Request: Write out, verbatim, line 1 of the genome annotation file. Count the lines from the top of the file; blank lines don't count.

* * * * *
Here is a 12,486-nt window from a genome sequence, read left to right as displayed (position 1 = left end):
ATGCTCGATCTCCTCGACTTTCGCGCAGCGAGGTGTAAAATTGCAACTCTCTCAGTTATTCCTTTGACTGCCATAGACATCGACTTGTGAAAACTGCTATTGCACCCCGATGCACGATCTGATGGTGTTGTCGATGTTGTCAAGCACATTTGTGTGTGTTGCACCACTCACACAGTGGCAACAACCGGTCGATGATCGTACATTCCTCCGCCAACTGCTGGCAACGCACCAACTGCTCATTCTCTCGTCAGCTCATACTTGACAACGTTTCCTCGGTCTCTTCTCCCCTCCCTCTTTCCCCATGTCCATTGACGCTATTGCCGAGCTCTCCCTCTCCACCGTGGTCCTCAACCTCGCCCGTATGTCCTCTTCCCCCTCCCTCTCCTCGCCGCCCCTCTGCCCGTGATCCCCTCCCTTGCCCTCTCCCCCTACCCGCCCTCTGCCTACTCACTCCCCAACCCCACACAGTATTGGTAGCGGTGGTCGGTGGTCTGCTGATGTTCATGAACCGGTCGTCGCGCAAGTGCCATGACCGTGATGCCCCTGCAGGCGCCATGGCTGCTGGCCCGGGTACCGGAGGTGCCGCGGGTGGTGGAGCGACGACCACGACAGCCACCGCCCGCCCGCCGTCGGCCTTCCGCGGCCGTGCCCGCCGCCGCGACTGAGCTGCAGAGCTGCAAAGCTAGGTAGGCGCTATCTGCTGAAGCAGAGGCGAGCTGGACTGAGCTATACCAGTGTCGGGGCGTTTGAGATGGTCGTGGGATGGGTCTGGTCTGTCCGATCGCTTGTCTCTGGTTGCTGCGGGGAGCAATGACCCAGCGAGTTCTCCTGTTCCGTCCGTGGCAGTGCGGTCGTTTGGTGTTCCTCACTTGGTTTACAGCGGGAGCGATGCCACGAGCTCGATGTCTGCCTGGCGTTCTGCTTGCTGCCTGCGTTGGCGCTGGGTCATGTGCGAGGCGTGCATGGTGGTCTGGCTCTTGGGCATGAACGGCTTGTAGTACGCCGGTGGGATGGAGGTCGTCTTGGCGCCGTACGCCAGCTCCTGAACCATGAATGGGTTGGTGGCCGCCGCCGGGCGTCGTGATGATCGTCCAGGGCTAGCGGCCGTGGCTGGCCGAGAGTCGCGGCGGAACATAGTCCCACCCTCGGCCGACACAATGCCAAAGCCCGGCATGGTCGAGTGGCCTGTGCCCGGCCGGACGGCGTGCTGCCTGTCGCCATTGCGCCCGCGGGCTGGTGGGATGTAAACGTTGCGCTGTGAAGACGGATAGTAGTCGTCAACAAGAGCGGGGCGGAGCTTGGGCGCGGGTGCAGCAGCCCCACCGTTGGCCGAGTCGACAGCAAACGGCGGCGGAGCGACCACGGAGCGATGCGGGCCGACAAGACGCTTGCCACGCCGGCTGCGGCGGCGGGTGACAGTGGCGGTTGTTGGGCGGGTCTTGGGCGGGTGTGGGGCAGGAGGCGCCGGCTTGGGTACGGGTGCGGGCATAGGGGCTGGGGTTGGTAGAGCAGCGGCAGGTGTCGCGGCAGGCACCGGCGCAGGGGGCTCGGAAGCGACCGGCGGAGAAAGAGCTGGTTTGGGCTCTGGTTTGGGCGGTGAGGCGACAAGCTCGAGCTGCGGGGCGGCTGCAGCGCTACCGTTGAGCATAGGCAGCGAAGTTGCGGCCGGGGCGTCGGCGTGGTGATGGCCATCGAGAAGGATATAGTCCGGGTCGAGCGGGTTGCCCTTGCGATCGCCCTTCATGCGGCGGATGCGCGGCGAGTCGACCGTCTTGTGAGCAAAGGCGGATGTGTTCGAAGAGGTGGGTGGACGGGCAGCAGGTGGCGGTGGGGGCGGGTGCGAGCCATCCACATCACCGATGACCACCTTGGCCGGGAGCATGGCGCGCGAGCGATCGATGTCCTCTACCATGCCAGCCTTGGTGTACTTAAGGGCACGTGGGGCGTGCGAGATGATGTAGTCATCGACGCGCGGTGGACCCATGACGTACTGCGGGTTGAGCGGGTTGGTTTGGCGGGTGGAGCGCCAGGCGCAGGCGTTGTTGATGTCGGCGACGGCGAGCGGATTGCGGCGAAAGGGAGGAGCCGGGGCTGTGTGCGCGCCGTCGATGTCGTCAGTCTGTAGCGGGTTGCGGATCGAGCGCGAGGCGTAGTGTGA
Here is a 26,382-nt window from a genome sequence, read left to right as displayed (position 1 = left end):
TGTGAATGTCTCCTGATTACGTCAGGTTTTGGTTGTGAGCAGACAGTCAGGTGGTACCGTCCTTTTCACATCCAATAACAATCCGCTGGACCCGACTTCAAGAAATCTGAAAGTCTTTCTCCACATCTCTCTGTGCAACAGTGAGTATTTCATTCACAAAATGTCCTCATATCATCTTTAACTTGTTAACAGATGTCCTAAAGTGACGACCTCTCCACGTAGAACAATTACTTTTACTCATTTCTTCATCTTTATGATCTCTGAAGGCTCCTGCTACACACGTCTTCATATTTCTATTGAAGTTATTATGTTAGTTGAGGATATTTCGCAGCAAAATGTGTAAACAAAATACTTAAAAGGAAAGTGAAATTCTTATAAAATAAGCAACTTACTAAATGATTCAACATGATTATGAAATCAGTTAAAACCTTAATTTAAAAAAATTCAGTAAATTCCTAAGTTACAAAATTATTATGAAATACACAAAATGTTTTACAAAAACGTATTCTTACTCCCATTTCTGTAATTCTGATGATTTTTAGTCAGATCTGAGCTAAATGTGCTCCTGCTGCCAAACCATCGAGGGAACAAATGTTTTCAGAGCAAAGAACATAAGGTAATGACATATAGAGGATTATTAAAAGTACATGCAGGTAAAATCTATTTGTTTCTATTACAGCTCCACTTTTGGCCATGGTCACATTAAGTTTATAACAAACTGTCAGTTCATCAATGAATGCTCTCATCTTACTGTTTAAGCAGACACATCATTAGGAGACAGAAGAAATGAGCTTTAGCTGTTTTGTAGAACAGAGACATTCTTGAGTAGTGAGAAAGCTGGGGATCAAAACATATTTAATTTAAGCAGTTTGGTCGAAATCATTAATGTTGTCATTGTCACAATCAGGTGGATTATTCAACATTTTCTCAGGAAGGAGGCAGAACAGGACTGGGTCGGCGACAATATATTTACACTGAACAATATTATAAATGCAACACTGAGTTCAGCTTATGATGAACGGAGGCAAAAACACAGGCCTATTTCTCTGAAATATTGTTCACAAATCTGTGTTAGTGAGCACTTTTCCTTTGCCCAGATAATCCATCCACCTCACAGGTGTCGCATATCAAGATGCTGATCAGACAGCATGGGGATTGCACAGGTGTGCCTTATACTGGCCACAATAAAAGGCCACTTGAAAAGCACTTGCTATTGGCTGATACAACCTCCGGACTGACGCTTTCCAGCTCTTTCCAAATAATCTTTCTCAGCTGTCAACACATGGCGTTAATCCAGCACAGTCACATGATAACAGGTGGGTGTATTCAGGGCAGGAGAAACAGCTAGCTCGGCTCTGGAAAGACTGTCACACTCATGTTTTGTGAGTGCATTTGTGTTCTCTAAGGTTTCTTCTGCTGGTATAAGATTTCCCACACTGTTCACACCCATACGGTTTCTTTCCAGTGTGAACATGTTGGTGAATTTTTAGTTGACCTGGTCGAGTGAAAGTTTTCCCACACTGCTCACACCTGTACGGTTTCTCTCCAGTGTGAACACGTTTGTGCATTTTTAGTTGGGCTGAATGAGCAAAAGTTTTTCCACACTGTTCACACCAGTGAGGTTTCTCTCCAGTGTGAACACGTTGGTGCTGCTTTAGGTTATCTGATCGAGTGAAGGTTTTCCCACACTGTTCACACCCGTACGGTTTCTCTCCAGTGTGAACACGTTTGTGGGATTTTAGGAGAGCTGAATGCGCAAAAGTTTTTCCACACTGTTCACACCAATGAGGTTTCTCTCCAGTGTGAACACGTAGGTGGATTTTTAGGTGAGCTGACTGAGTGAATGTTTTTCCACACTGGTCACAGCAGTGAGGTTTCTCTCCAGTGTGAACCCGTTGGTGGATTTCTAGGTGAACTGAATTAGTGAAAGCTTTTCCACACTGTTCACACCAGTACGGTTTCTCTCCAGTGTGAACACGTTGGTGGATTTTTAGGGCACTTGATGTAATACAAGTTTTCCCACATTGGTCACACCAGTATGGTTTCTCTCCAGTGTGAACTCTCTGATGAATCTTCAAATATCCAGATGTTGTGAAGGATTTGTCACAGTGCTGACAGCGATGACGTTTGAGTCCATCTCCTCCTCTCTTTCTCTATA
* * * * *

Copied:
Here is a 12,486-nt window from a genome sequence, read left to right as displayed (position 1 = left end):